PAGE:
Por Andréia Coutinho Louback

No matter what the means of transport, whether you are on an empty street or stuck in a traffic jam, we are all traveling through mobility month. Officially, September brings us multiple opportunities to reflect on one of the most important itineraries throughout Brazil. Thousands of cities and organizations are promoting initiatives, events and discussion forums on the most diverse modes of locomotion, policies of employment and public transport as a social right. According to the goals of Agenda 2030 , “sustainable cities and communities” is the eleventh of the 17 Sustainable Development Goals (SDG), which seek to guarantee access to safe systems of transport at an affordable price, road safety, an increase in inclusive urbanization and much more.

Because passenger transport is the main source of greenhouse gas emissions in Brazilian cities, we believe in the urgent need to broaden the debate on urban mobility. However, where to start? A good way is to discourage the use of individual motorized vehicles, to accelerate investment in good quality public transport and the fight for the reduction of territorial inequalities.

Henrique Silveira, the executive coordinator of the Casa Fluminense, emphasizes that speaking about full mobility goes much further than just transport. “Urban mobility is the access to the city. It is our right to have access to employment, work, services, opportunities and leisure from where we live. However, it is also a significant discussion about urban planning and how we distribute opportunities more equitably in the country,” he explains. In other words, it is not only about a method of travel, but also about urban re-ordering and how to structure an entire system of possible transport methods for all the population – especially those who live in the outskirts.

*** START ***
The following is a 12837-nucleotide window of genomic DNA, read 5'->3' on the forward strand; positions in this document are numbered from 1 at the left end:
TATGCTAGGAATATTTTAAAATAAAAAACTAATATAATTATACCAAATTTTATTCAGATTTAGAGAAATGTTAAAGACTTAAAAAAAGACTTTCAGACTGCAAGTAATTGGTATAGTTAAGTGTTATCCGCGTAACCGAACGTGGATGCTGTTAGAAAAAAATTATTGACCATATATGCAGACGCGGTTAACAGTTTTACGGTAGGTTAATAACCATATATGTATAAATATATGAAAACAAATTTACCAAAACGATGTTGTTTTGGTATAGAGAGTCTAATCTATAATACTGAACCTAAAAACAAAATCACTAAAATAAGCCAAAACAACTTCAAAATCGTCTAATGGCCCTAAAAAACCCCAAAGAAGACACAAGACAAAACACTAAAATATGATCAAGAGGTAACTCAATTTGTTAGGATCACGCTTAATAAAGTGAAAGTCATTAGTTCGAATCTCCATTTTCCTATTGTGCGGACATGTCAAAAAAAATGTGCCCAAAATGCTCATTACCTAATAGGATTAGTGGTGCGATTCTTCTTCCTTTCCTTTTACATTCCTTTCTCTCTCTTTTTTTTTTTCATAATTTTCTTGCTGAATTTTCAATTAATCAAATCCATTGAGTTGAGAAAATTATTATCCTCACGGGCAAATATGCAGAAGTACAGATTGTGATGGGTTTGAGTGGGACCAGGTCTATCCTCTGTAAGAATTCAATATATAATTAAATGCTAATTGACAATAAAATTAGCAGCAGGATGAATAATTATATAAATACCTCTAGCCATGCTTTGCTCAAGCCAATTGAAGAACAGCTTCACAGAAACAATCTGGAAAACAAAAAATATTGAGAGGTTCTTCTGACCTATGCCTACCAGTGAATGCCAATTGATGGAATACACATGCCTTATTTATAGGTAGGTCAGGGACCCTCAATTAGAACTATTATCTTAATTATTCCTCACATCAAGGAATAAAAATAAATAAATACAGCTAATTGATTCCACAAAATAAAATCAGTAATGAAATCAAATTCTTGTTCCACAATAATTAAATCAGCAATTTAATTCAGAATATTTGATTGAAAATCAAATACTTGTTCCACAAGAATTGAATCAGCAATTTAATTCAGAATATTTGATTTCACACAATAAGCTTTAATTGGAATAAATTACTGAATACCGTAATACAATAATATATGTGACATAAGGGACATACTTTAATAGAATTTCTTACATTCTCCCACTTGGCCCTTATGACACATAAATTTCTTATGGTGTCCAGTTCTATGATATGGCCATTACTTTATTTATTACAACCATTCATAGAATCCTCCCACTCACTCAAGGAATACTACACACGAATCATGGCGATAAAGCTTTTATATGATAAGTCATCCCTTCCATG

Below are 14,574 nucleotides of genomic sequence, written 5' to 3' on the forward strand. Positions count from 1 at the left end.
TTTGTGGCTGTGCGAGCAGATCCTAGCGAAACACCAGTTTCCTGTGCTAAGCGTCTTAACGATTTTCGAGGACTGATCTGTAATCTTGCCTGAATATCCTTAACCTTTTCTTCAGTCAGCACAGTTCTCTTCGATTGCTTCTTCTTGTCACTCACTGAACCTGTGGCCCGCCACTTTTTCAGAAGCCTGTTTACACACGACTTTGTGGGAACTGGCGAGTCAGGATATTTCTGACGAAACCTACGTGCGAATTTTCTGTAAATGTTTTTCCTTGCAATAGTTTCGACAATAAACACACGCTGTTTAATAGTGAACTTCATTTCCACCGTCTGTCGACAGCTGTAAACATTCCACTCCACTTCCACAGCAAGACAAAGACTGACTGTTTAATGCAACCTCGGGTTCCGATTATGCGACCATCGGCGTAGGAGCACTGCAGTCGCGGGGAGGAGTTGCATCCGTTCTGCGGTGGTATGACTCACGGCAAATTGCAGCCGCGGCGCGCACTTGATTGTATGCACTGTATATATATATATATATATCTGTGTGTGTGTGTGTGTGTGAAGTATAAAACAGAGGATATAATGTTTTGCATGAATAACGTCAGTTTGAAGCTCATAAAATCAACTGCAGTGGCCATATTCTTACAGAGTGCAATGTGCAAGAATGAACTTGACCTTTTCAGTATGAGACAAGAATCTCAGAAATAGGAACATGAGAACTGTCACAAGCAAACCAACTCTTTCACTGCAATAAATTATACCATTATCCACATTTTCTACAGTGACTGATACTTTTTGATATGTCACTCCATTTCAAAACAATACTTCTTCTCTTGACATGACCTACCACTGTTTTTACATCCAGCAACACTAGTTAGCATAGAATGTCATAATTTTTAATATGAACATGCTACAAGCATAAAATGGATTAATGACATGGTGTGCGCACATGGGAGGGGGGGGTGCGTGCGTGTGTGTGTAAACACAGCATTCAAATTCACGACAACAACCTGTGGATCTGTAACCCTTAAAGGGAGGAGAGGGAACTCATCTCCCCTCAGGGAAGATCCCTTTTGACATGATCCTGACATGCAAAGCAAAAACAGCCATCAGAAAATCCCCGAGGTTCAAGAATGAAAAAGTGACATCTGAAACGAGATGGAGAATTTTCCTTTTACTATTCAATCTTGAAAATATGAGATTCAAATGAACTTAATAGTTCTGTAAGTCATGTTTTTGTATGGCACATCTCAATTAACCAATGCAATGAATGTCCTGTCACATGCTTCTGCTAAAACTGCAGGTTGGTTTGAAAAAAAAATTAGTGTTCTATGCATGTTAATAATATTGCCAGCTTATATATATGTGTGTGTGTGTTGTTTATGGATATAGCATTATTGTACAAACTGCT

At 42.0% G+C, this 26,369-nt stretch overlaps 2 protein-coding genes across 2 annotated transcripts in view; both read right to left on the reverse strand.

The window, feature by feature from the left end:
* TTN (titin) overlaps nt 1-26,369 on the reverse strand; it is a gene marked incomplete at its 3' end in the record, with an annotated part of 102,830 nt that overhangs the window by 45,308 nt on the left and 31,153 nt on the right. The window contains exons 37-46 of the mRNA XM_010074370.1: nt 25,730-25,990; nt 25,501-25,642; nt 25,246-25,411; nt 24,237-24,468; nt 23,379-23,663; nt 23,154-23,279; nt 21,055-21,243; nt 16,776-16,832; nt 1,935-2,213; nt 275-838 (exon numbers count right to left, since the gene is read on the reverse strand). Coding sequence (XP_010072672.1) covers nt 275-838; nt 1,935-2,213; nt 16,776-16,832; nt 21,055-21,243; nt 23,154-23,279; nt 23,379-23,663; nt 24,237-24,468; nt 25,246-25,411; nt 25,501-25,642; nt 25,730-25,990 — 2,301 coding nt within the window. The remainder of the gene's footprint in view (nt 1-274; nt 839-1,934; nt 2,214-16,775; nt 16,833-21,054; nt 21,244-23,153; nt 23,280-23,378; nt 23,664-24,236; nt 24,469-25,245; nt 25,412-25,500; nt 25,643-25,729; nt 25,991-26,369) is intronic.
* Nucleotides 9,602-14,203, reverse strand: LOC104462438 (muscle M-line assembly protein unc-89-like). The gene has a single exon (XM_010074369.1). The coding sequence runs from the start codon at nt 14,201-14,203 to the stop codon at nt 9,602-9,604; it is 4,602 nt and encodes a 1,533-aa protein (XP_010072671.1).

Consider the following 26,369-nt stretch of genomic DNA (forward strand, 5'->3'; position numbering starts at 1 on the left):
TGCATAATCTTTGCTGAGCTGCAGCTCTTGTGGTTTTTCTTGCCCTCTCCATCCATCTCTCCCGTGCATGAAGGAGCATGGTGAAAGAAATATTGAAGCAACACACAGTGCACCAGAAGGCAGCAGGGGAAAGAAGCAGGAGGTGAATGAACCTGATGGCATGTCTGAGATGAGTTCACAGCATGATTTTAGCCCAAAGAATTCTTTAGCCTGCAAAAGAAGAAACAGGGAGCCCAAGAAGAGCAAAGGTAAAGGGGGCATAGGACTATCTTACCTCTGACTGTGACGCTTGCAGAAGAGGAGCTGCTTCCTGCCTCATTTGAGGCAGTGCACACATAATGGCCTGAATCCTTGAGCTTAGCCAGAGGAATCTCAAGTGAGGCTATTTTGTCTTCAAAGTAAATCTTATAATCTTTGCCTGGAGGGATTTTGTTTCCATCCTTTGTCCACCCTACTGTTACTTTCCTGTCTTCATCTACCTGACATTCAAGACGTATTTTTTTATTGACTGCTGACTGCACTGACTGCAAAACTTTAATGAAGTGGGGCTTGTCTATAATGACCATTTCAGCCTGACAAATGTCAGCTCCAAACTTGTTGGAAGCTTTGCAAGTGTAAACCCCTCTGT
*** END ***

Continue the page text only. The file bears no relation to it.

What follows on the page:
The Brazilian scenario of mobility is extremely chaotic. Evidence of this could be found in the American survey Expert Market, which analyzed the world’s main centers of transport and indicated Rio de Janeiro as the worst classification among the 74 ranking positions. Brasilia, Salvador and Sao Paulo also occupied negative positions – 68, 70 and 72, respectively.

“Rio has the largest travel time between home and work in the country. What society wants are answers so that we can get out of this uncomfortable condition, which drains the quality of life of the population as a whole, the working classes and all those who need to travel long distances every day” says Silveira.

In these pre-election times, the Casa Fluminense is requesting action by the legislative and executive branch regarding the five points consolidated in the chapter on urban mobility in the Agenda Rio 2030 . These seek to increase the number of the metropolitan trains and subways and their frequency, the expansion of investment in public transport, the reduction of the time intervals, the modernization of the stations and the improvement in accessibility. Added to this, there is the significant problem of individual motorized transport. “We need more structures for pedestrian, bicycle paths and to create more restrictions on car use. This is an important vision of the future in a more human city.”

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